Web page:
Salvini blocks two NGO boats carrying migrants - GulfToday

Salvini blocks two NGO boats carrying migrants


Rescued migrants are helped boarding the Ocean Viking ship in the Mediterranean Sea on Tuesday. Associated Press

Italian Interior Minister Matteo Salvini said on Tuesday he was working to prevent two rescue ships operated by French and Spanish charities from bringing more than 500 migrants to Italy in the latest Mediterranean stand-off.

The Ocean Viking, which is run by French non-governmental groups (NGOs) Doctors Without Borders and SOS Mediterranee, has picked up some 356 migrants off the coast of Libya since Friday, while Spanish boat Open Arms has saved some 160 people.

Both vessels are in the central Mediterranean, within easy sailing distance of the Italian island of Lampedusa and are seeking a safe port to disembark the mainly African migrants.

But Salvini, the leader of the far-right League who has seen his popularity in Italy soar since he took office last year and launched a fierce anti-immigration crackdown, said on Tuesday the boats were not Rome’s problem.

“I am at work in the ministry this morning to prevent more than 500 migrants from disembarking from two NGO boats, one French and one Spanish,” Salvini wrote on Facebook.

“I will let you know how this ends. I will not give up.” Earlier this month, Salvini introduced a new law hiking fines for ships that enter Italian waters without authorisation to up to 1 million euros ($1.12 million).

It also provides for the arrest of captains who ignore orders to stay away and calls on naval authorities to seize their boats automatically.

Buoyed by his success in the polls, Salvini is looking to trigger an early election in the autumn by bringing down the Italian government, confident he would emerge as prime minister from any new vote. As such, a high-profile clash with foreign charities will bolster his anti-migrant credentials.

Salvini said Libya had offered to take back the migrants aboard the Ocean Viking and said Open Arms should go to Spain.

Doctors Without Borders has ruled out taking migrants to violence-plagued Libya, saying migrants are routinely tortured and abused there.

Open Arms has called for the European Union (EU) to coordinate the re-distribution of the migrants around the bloc.

The United Nations’ refugee agency called on European governments to intervene, warning that storms were approaching.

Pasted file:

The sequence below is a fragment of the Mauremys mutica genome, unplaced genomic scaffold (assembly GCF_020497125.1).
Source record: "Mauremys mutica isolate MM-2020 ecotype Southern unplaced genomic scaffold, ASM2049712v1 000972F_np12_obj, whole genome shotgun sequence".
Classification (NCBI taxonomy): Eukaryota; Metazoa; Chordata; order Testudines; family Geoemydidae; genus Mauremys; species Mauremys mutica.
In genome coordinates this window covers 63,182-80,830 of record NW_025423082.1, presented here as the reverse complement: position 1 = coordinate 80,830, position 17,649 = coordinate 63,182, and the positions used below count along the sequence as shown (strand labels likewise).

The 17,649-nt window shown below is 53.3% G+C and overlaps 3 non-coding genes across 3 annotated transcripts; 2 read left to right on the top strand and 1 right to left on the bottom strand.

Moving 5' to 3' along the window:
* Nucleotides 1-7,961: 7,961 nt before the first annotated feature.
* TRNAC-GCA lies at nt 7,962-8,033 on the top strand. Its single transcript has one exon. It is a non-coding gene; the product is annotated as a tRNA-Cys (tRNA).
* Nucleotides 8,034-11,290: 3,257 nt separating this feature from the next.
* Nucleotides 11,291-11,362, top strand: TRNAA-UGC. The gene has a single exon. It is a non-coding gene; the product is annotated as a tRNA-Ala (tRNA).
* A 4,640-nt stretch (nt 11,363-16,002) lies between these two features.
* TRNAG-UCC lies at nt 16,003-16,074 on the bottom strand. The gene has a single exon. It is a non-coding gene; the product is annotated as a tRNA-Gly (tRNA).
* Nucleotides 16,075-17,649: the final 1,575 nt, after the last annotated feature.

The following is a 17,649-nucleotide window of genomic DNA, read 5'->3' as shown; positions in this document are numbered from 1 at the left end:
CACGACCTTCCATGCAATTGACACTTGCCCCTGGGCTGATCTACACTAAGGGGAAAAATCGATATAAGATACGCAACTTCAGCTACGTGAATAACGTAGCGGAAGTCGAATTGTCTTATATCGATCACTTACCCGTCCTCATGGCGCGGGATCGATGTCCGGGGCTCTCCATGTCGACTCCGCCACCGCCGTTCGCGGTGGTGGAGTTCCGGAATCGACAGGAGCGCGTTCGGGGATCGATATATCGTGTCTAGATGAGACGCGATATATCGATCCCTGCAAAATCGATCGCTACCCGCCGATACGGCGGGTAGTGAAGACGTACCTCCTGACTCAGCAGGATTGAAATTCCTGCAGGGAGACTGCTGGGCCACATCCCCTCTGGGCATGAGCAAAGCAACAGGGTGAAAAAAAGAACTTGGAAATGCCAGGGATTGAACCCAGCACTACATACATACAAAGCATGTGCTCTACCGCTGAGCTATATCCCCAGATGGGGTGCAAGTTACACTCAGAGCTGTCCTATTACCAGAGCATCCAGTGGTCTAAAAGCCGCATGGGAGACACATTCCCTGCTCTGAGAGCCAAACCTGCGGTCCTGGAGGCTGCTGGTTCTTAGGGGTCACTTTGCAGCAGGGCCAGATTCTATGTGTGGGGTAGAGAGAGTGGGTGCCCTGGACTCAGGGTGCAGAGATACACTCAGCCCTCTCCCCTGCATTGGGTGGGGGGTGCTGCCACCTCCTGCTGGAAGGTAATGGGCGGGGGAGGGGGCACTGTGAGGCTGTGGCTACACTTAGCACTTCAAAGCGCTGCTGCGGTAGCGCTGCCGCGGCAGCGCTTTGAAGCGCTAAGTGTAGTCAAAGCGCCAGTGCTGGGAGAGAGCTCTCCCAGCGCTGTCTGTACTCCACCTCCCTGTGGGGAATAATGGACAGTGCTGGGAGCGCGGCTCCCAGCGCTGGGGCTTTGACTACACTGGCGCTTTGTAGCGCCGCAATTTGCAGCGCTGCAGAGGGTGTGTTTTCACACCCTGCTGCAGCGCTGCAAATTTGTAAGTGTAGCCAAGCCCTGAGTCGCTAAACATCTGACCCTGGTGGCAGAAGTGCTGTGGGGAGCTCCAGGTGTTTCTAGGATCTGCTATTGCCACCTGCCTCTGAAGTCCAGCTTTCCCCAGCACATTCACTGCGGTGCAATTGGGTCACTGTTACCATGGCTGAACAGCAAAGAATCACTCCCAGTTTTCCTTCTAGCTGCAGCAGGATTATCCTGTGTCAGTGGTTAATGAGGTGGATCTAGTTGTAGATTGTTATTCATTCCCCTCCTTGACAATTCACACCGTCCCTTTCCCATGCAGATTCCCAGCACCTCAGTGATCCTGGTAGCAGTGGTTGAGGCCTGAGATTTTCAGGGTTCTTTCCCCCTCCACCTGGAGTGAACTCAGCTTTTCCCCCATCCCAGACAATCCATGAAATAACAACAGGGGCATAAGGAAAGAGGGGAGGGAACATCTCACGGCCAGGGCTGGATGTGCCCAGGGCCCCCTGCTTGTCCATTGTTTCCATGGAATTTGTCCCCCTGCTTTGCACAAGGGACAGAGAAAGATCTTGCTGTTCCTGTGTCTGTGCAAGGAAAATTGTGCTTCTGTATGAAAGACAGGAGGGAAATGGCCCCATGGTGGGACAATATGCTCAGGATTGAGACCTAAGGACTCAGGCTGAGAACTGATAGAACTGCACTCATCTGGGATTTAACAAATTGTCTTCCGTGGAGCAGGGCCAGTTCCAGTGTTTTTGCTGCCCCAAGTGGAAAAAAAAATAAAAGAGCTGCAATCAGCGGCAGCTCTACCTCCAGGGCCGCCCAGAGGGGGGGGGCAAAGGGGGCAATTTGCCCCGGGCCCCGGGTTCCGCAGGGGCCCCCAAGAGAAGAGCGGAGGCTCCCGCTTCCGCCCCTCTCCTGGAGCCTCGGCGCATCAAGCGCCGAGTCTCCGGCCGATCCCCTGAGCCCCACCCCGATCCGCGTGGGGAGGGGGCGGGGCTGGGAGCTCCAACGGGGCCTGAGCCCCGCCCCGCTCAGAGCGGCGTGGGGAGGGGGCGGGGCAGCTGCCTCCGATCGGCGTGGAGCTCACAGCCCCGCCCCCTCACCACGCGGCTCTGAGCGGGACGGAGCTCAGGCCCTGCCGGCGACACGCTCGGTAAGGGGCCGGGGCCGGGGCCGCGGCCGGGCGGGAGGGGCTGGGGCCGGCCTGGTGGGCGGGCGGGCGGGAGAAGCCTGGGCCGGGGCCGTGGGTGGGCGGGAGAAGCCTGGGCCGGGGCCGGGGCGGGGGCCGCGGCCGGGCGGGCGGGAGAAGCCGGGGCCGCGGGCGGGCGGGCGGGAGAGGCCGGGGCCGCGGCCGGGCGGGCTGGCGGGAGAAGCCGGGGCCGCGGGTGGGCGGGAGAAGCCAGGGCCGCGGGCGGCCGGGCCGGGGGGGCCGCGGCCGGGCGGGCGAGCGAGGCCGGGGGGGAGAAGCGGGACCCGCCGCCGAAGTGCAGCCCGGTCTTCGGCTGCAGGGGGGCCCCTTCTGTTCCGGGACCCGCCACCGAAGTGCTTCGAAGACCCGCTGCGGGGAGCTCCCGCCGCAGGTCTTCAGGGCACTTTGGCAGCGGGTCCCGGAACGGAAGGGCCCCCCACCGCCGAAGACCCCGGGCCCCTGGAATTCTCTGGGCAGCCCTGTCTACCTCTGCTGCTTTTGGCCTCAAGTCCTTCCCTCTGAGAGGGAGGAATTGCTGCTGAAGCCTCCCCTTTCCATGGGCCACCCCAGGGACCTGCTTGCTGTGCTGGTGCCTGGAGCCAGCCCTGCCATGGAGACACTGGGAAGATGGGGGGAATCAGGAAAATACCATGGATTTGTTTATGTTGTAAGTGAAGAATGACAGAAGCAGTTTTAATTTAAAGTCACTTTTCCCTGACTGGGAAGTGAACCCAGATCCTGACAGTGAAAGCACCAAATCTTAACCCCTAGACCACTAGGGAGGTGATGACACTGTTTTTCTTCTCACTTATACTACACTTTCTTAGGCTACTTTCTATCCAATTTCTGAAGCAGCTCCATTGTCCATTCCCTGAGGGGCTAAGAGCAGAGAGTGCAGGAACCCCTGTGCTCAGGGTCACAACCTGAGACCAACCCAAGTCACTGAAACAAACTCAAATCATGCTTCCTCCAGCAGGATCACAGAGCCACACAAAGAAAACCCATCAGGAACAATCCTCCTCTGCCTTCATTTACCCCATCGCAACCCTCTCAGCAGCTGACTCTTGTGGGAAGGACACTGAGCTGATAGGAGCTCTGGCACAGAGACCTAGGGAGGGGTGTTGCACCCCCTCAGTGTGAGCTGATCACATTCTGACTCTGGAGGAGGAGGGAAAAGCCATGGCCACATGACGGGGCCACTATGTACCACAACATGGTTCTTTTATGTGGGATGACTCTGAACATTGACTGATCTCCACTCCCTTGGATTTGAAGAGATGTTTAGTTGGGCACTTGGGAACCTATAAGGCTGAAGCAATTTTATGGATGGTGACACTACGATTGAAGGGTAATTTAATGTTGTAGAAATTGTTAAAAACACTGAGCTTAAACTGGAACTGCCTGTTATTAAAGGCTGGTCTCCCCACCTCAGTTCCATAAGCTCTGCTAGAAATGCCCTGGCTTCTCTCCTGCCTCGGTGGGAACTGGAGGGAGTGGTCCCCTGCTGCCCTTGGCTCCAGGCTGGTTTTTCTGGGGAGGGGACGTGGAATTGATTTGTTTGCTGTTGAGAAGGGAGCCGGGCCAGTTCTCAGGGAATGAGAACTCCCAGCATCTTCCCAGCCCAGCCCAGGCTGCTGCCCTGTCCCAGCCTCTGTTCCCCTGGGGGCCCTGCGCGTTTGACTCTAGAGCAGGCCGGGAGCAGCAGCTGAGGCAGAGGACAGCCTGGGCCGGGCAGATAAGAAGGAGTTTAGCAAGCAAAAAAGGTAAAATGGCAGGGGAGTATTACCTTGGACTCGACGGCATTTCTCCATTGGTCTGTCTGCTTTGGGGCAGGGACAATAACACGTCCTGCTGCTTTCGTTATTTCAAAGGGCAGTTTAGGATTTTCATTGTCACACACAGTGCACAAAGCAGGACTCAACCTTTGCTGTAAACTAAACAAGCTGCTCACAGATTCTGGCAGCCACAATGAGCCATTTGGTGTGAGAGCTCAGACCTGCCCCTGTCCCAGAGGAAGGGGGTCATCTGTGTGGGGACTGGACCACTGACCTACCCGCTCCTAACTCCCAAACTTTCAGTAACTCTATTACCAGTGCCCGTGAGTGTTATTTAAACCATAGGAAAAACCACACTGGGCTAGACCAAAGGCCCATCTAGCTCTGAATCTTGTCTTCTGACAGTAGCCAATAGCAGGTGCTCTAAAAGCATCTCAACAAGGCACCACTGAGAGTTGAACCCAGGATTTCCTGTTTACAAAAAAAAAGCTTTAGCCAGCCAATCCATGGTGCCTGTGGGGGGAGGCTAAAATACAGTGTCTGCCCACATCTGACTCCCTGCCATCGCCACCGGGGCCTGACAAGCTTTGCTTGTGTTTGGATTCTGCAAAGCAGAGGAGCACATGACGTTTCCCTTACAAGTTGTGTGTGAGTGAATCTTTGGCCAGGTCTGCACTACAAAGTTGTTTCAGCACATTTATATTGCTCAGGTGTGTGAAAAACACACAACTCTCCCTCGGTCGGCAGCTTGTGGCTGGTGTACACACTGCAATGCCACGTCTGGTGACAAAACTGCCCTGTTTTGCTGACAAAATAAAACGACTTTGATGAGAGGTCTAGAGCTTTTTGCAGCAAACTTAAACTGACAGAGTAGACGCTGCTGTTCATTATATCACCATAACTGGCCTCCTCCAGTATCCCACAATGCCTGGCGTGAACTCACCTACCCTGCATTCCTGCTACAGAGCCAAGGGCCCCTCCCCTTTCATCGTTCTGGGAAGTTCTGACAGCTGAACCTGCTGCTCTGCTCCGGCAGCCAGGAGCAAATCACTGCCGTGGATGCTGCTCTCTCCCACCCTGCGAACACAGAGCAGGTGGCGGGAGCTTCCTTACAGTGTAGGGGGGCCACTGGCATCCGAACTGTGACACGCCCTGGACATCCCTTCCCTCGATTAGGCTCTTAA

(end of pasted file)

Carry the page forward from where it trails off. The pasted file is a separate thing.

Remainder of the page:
“To leave people who have fled war and violence in Libya on the high seas in this weather would be to inflict suffering upon suffering,” said Vincent Cochetel, UNHCR Special Envoy for the Central Mediterranean.

Cochetel said that “this is a race against time.” “They must be immediately allowed to dock, and allowed to receive much-needed humanitarian aid.” The official called on European governments to urgently allow in the rescued, but who remain stranded at sea as countries bicker over who should take them.

The UNHCR says nearly 600 people have died or gone missing in waters between Libya and Italy this year.

The European Commission says it’s urging member countries to take action and is offering support, but has no power to intervene.

A spokeswoman says “there’s nothing more we can do.” The MSF said late Monday in a tweet that it had completed “a critical rescue” of another 105 people onto the Ocean Viking, raising the total number of migrants on board ship to 356.

The captain of the Open Arms, Marc Reig, sent a letter on Monday to Spain’s embassy in Malta asking that Madrid grant asylum to the minors, saying they all “fulfil the conditions for recognition as refugees.” Spain said Italy should deal with the immediate care.

Asked if Madrid would agree to Reig’s request, Public Works Minister Jose Luis Abalos told private television Telecinco the Open Arms captain did not have the “legal competence or authority” to demand asylum for the minors.

“International law states that a rescue takes place in the closest safe port. Without doubt, right now that means Italy. If it was us, we would do it,” Abalos said.However, he also said Europe needed to forge a “wider” policy to handle migrant arrivals from Africa.

Abalos defended Spain’s record in rescuing migrants at sea, saying the coast guard had saved 50,000 migrants last year, echoing recent comments made by other Spanish ministers.

“It is not fair to question the government of Spain, or the reputation of the government of Spain, when it comes to the issue of rescues,” he added.


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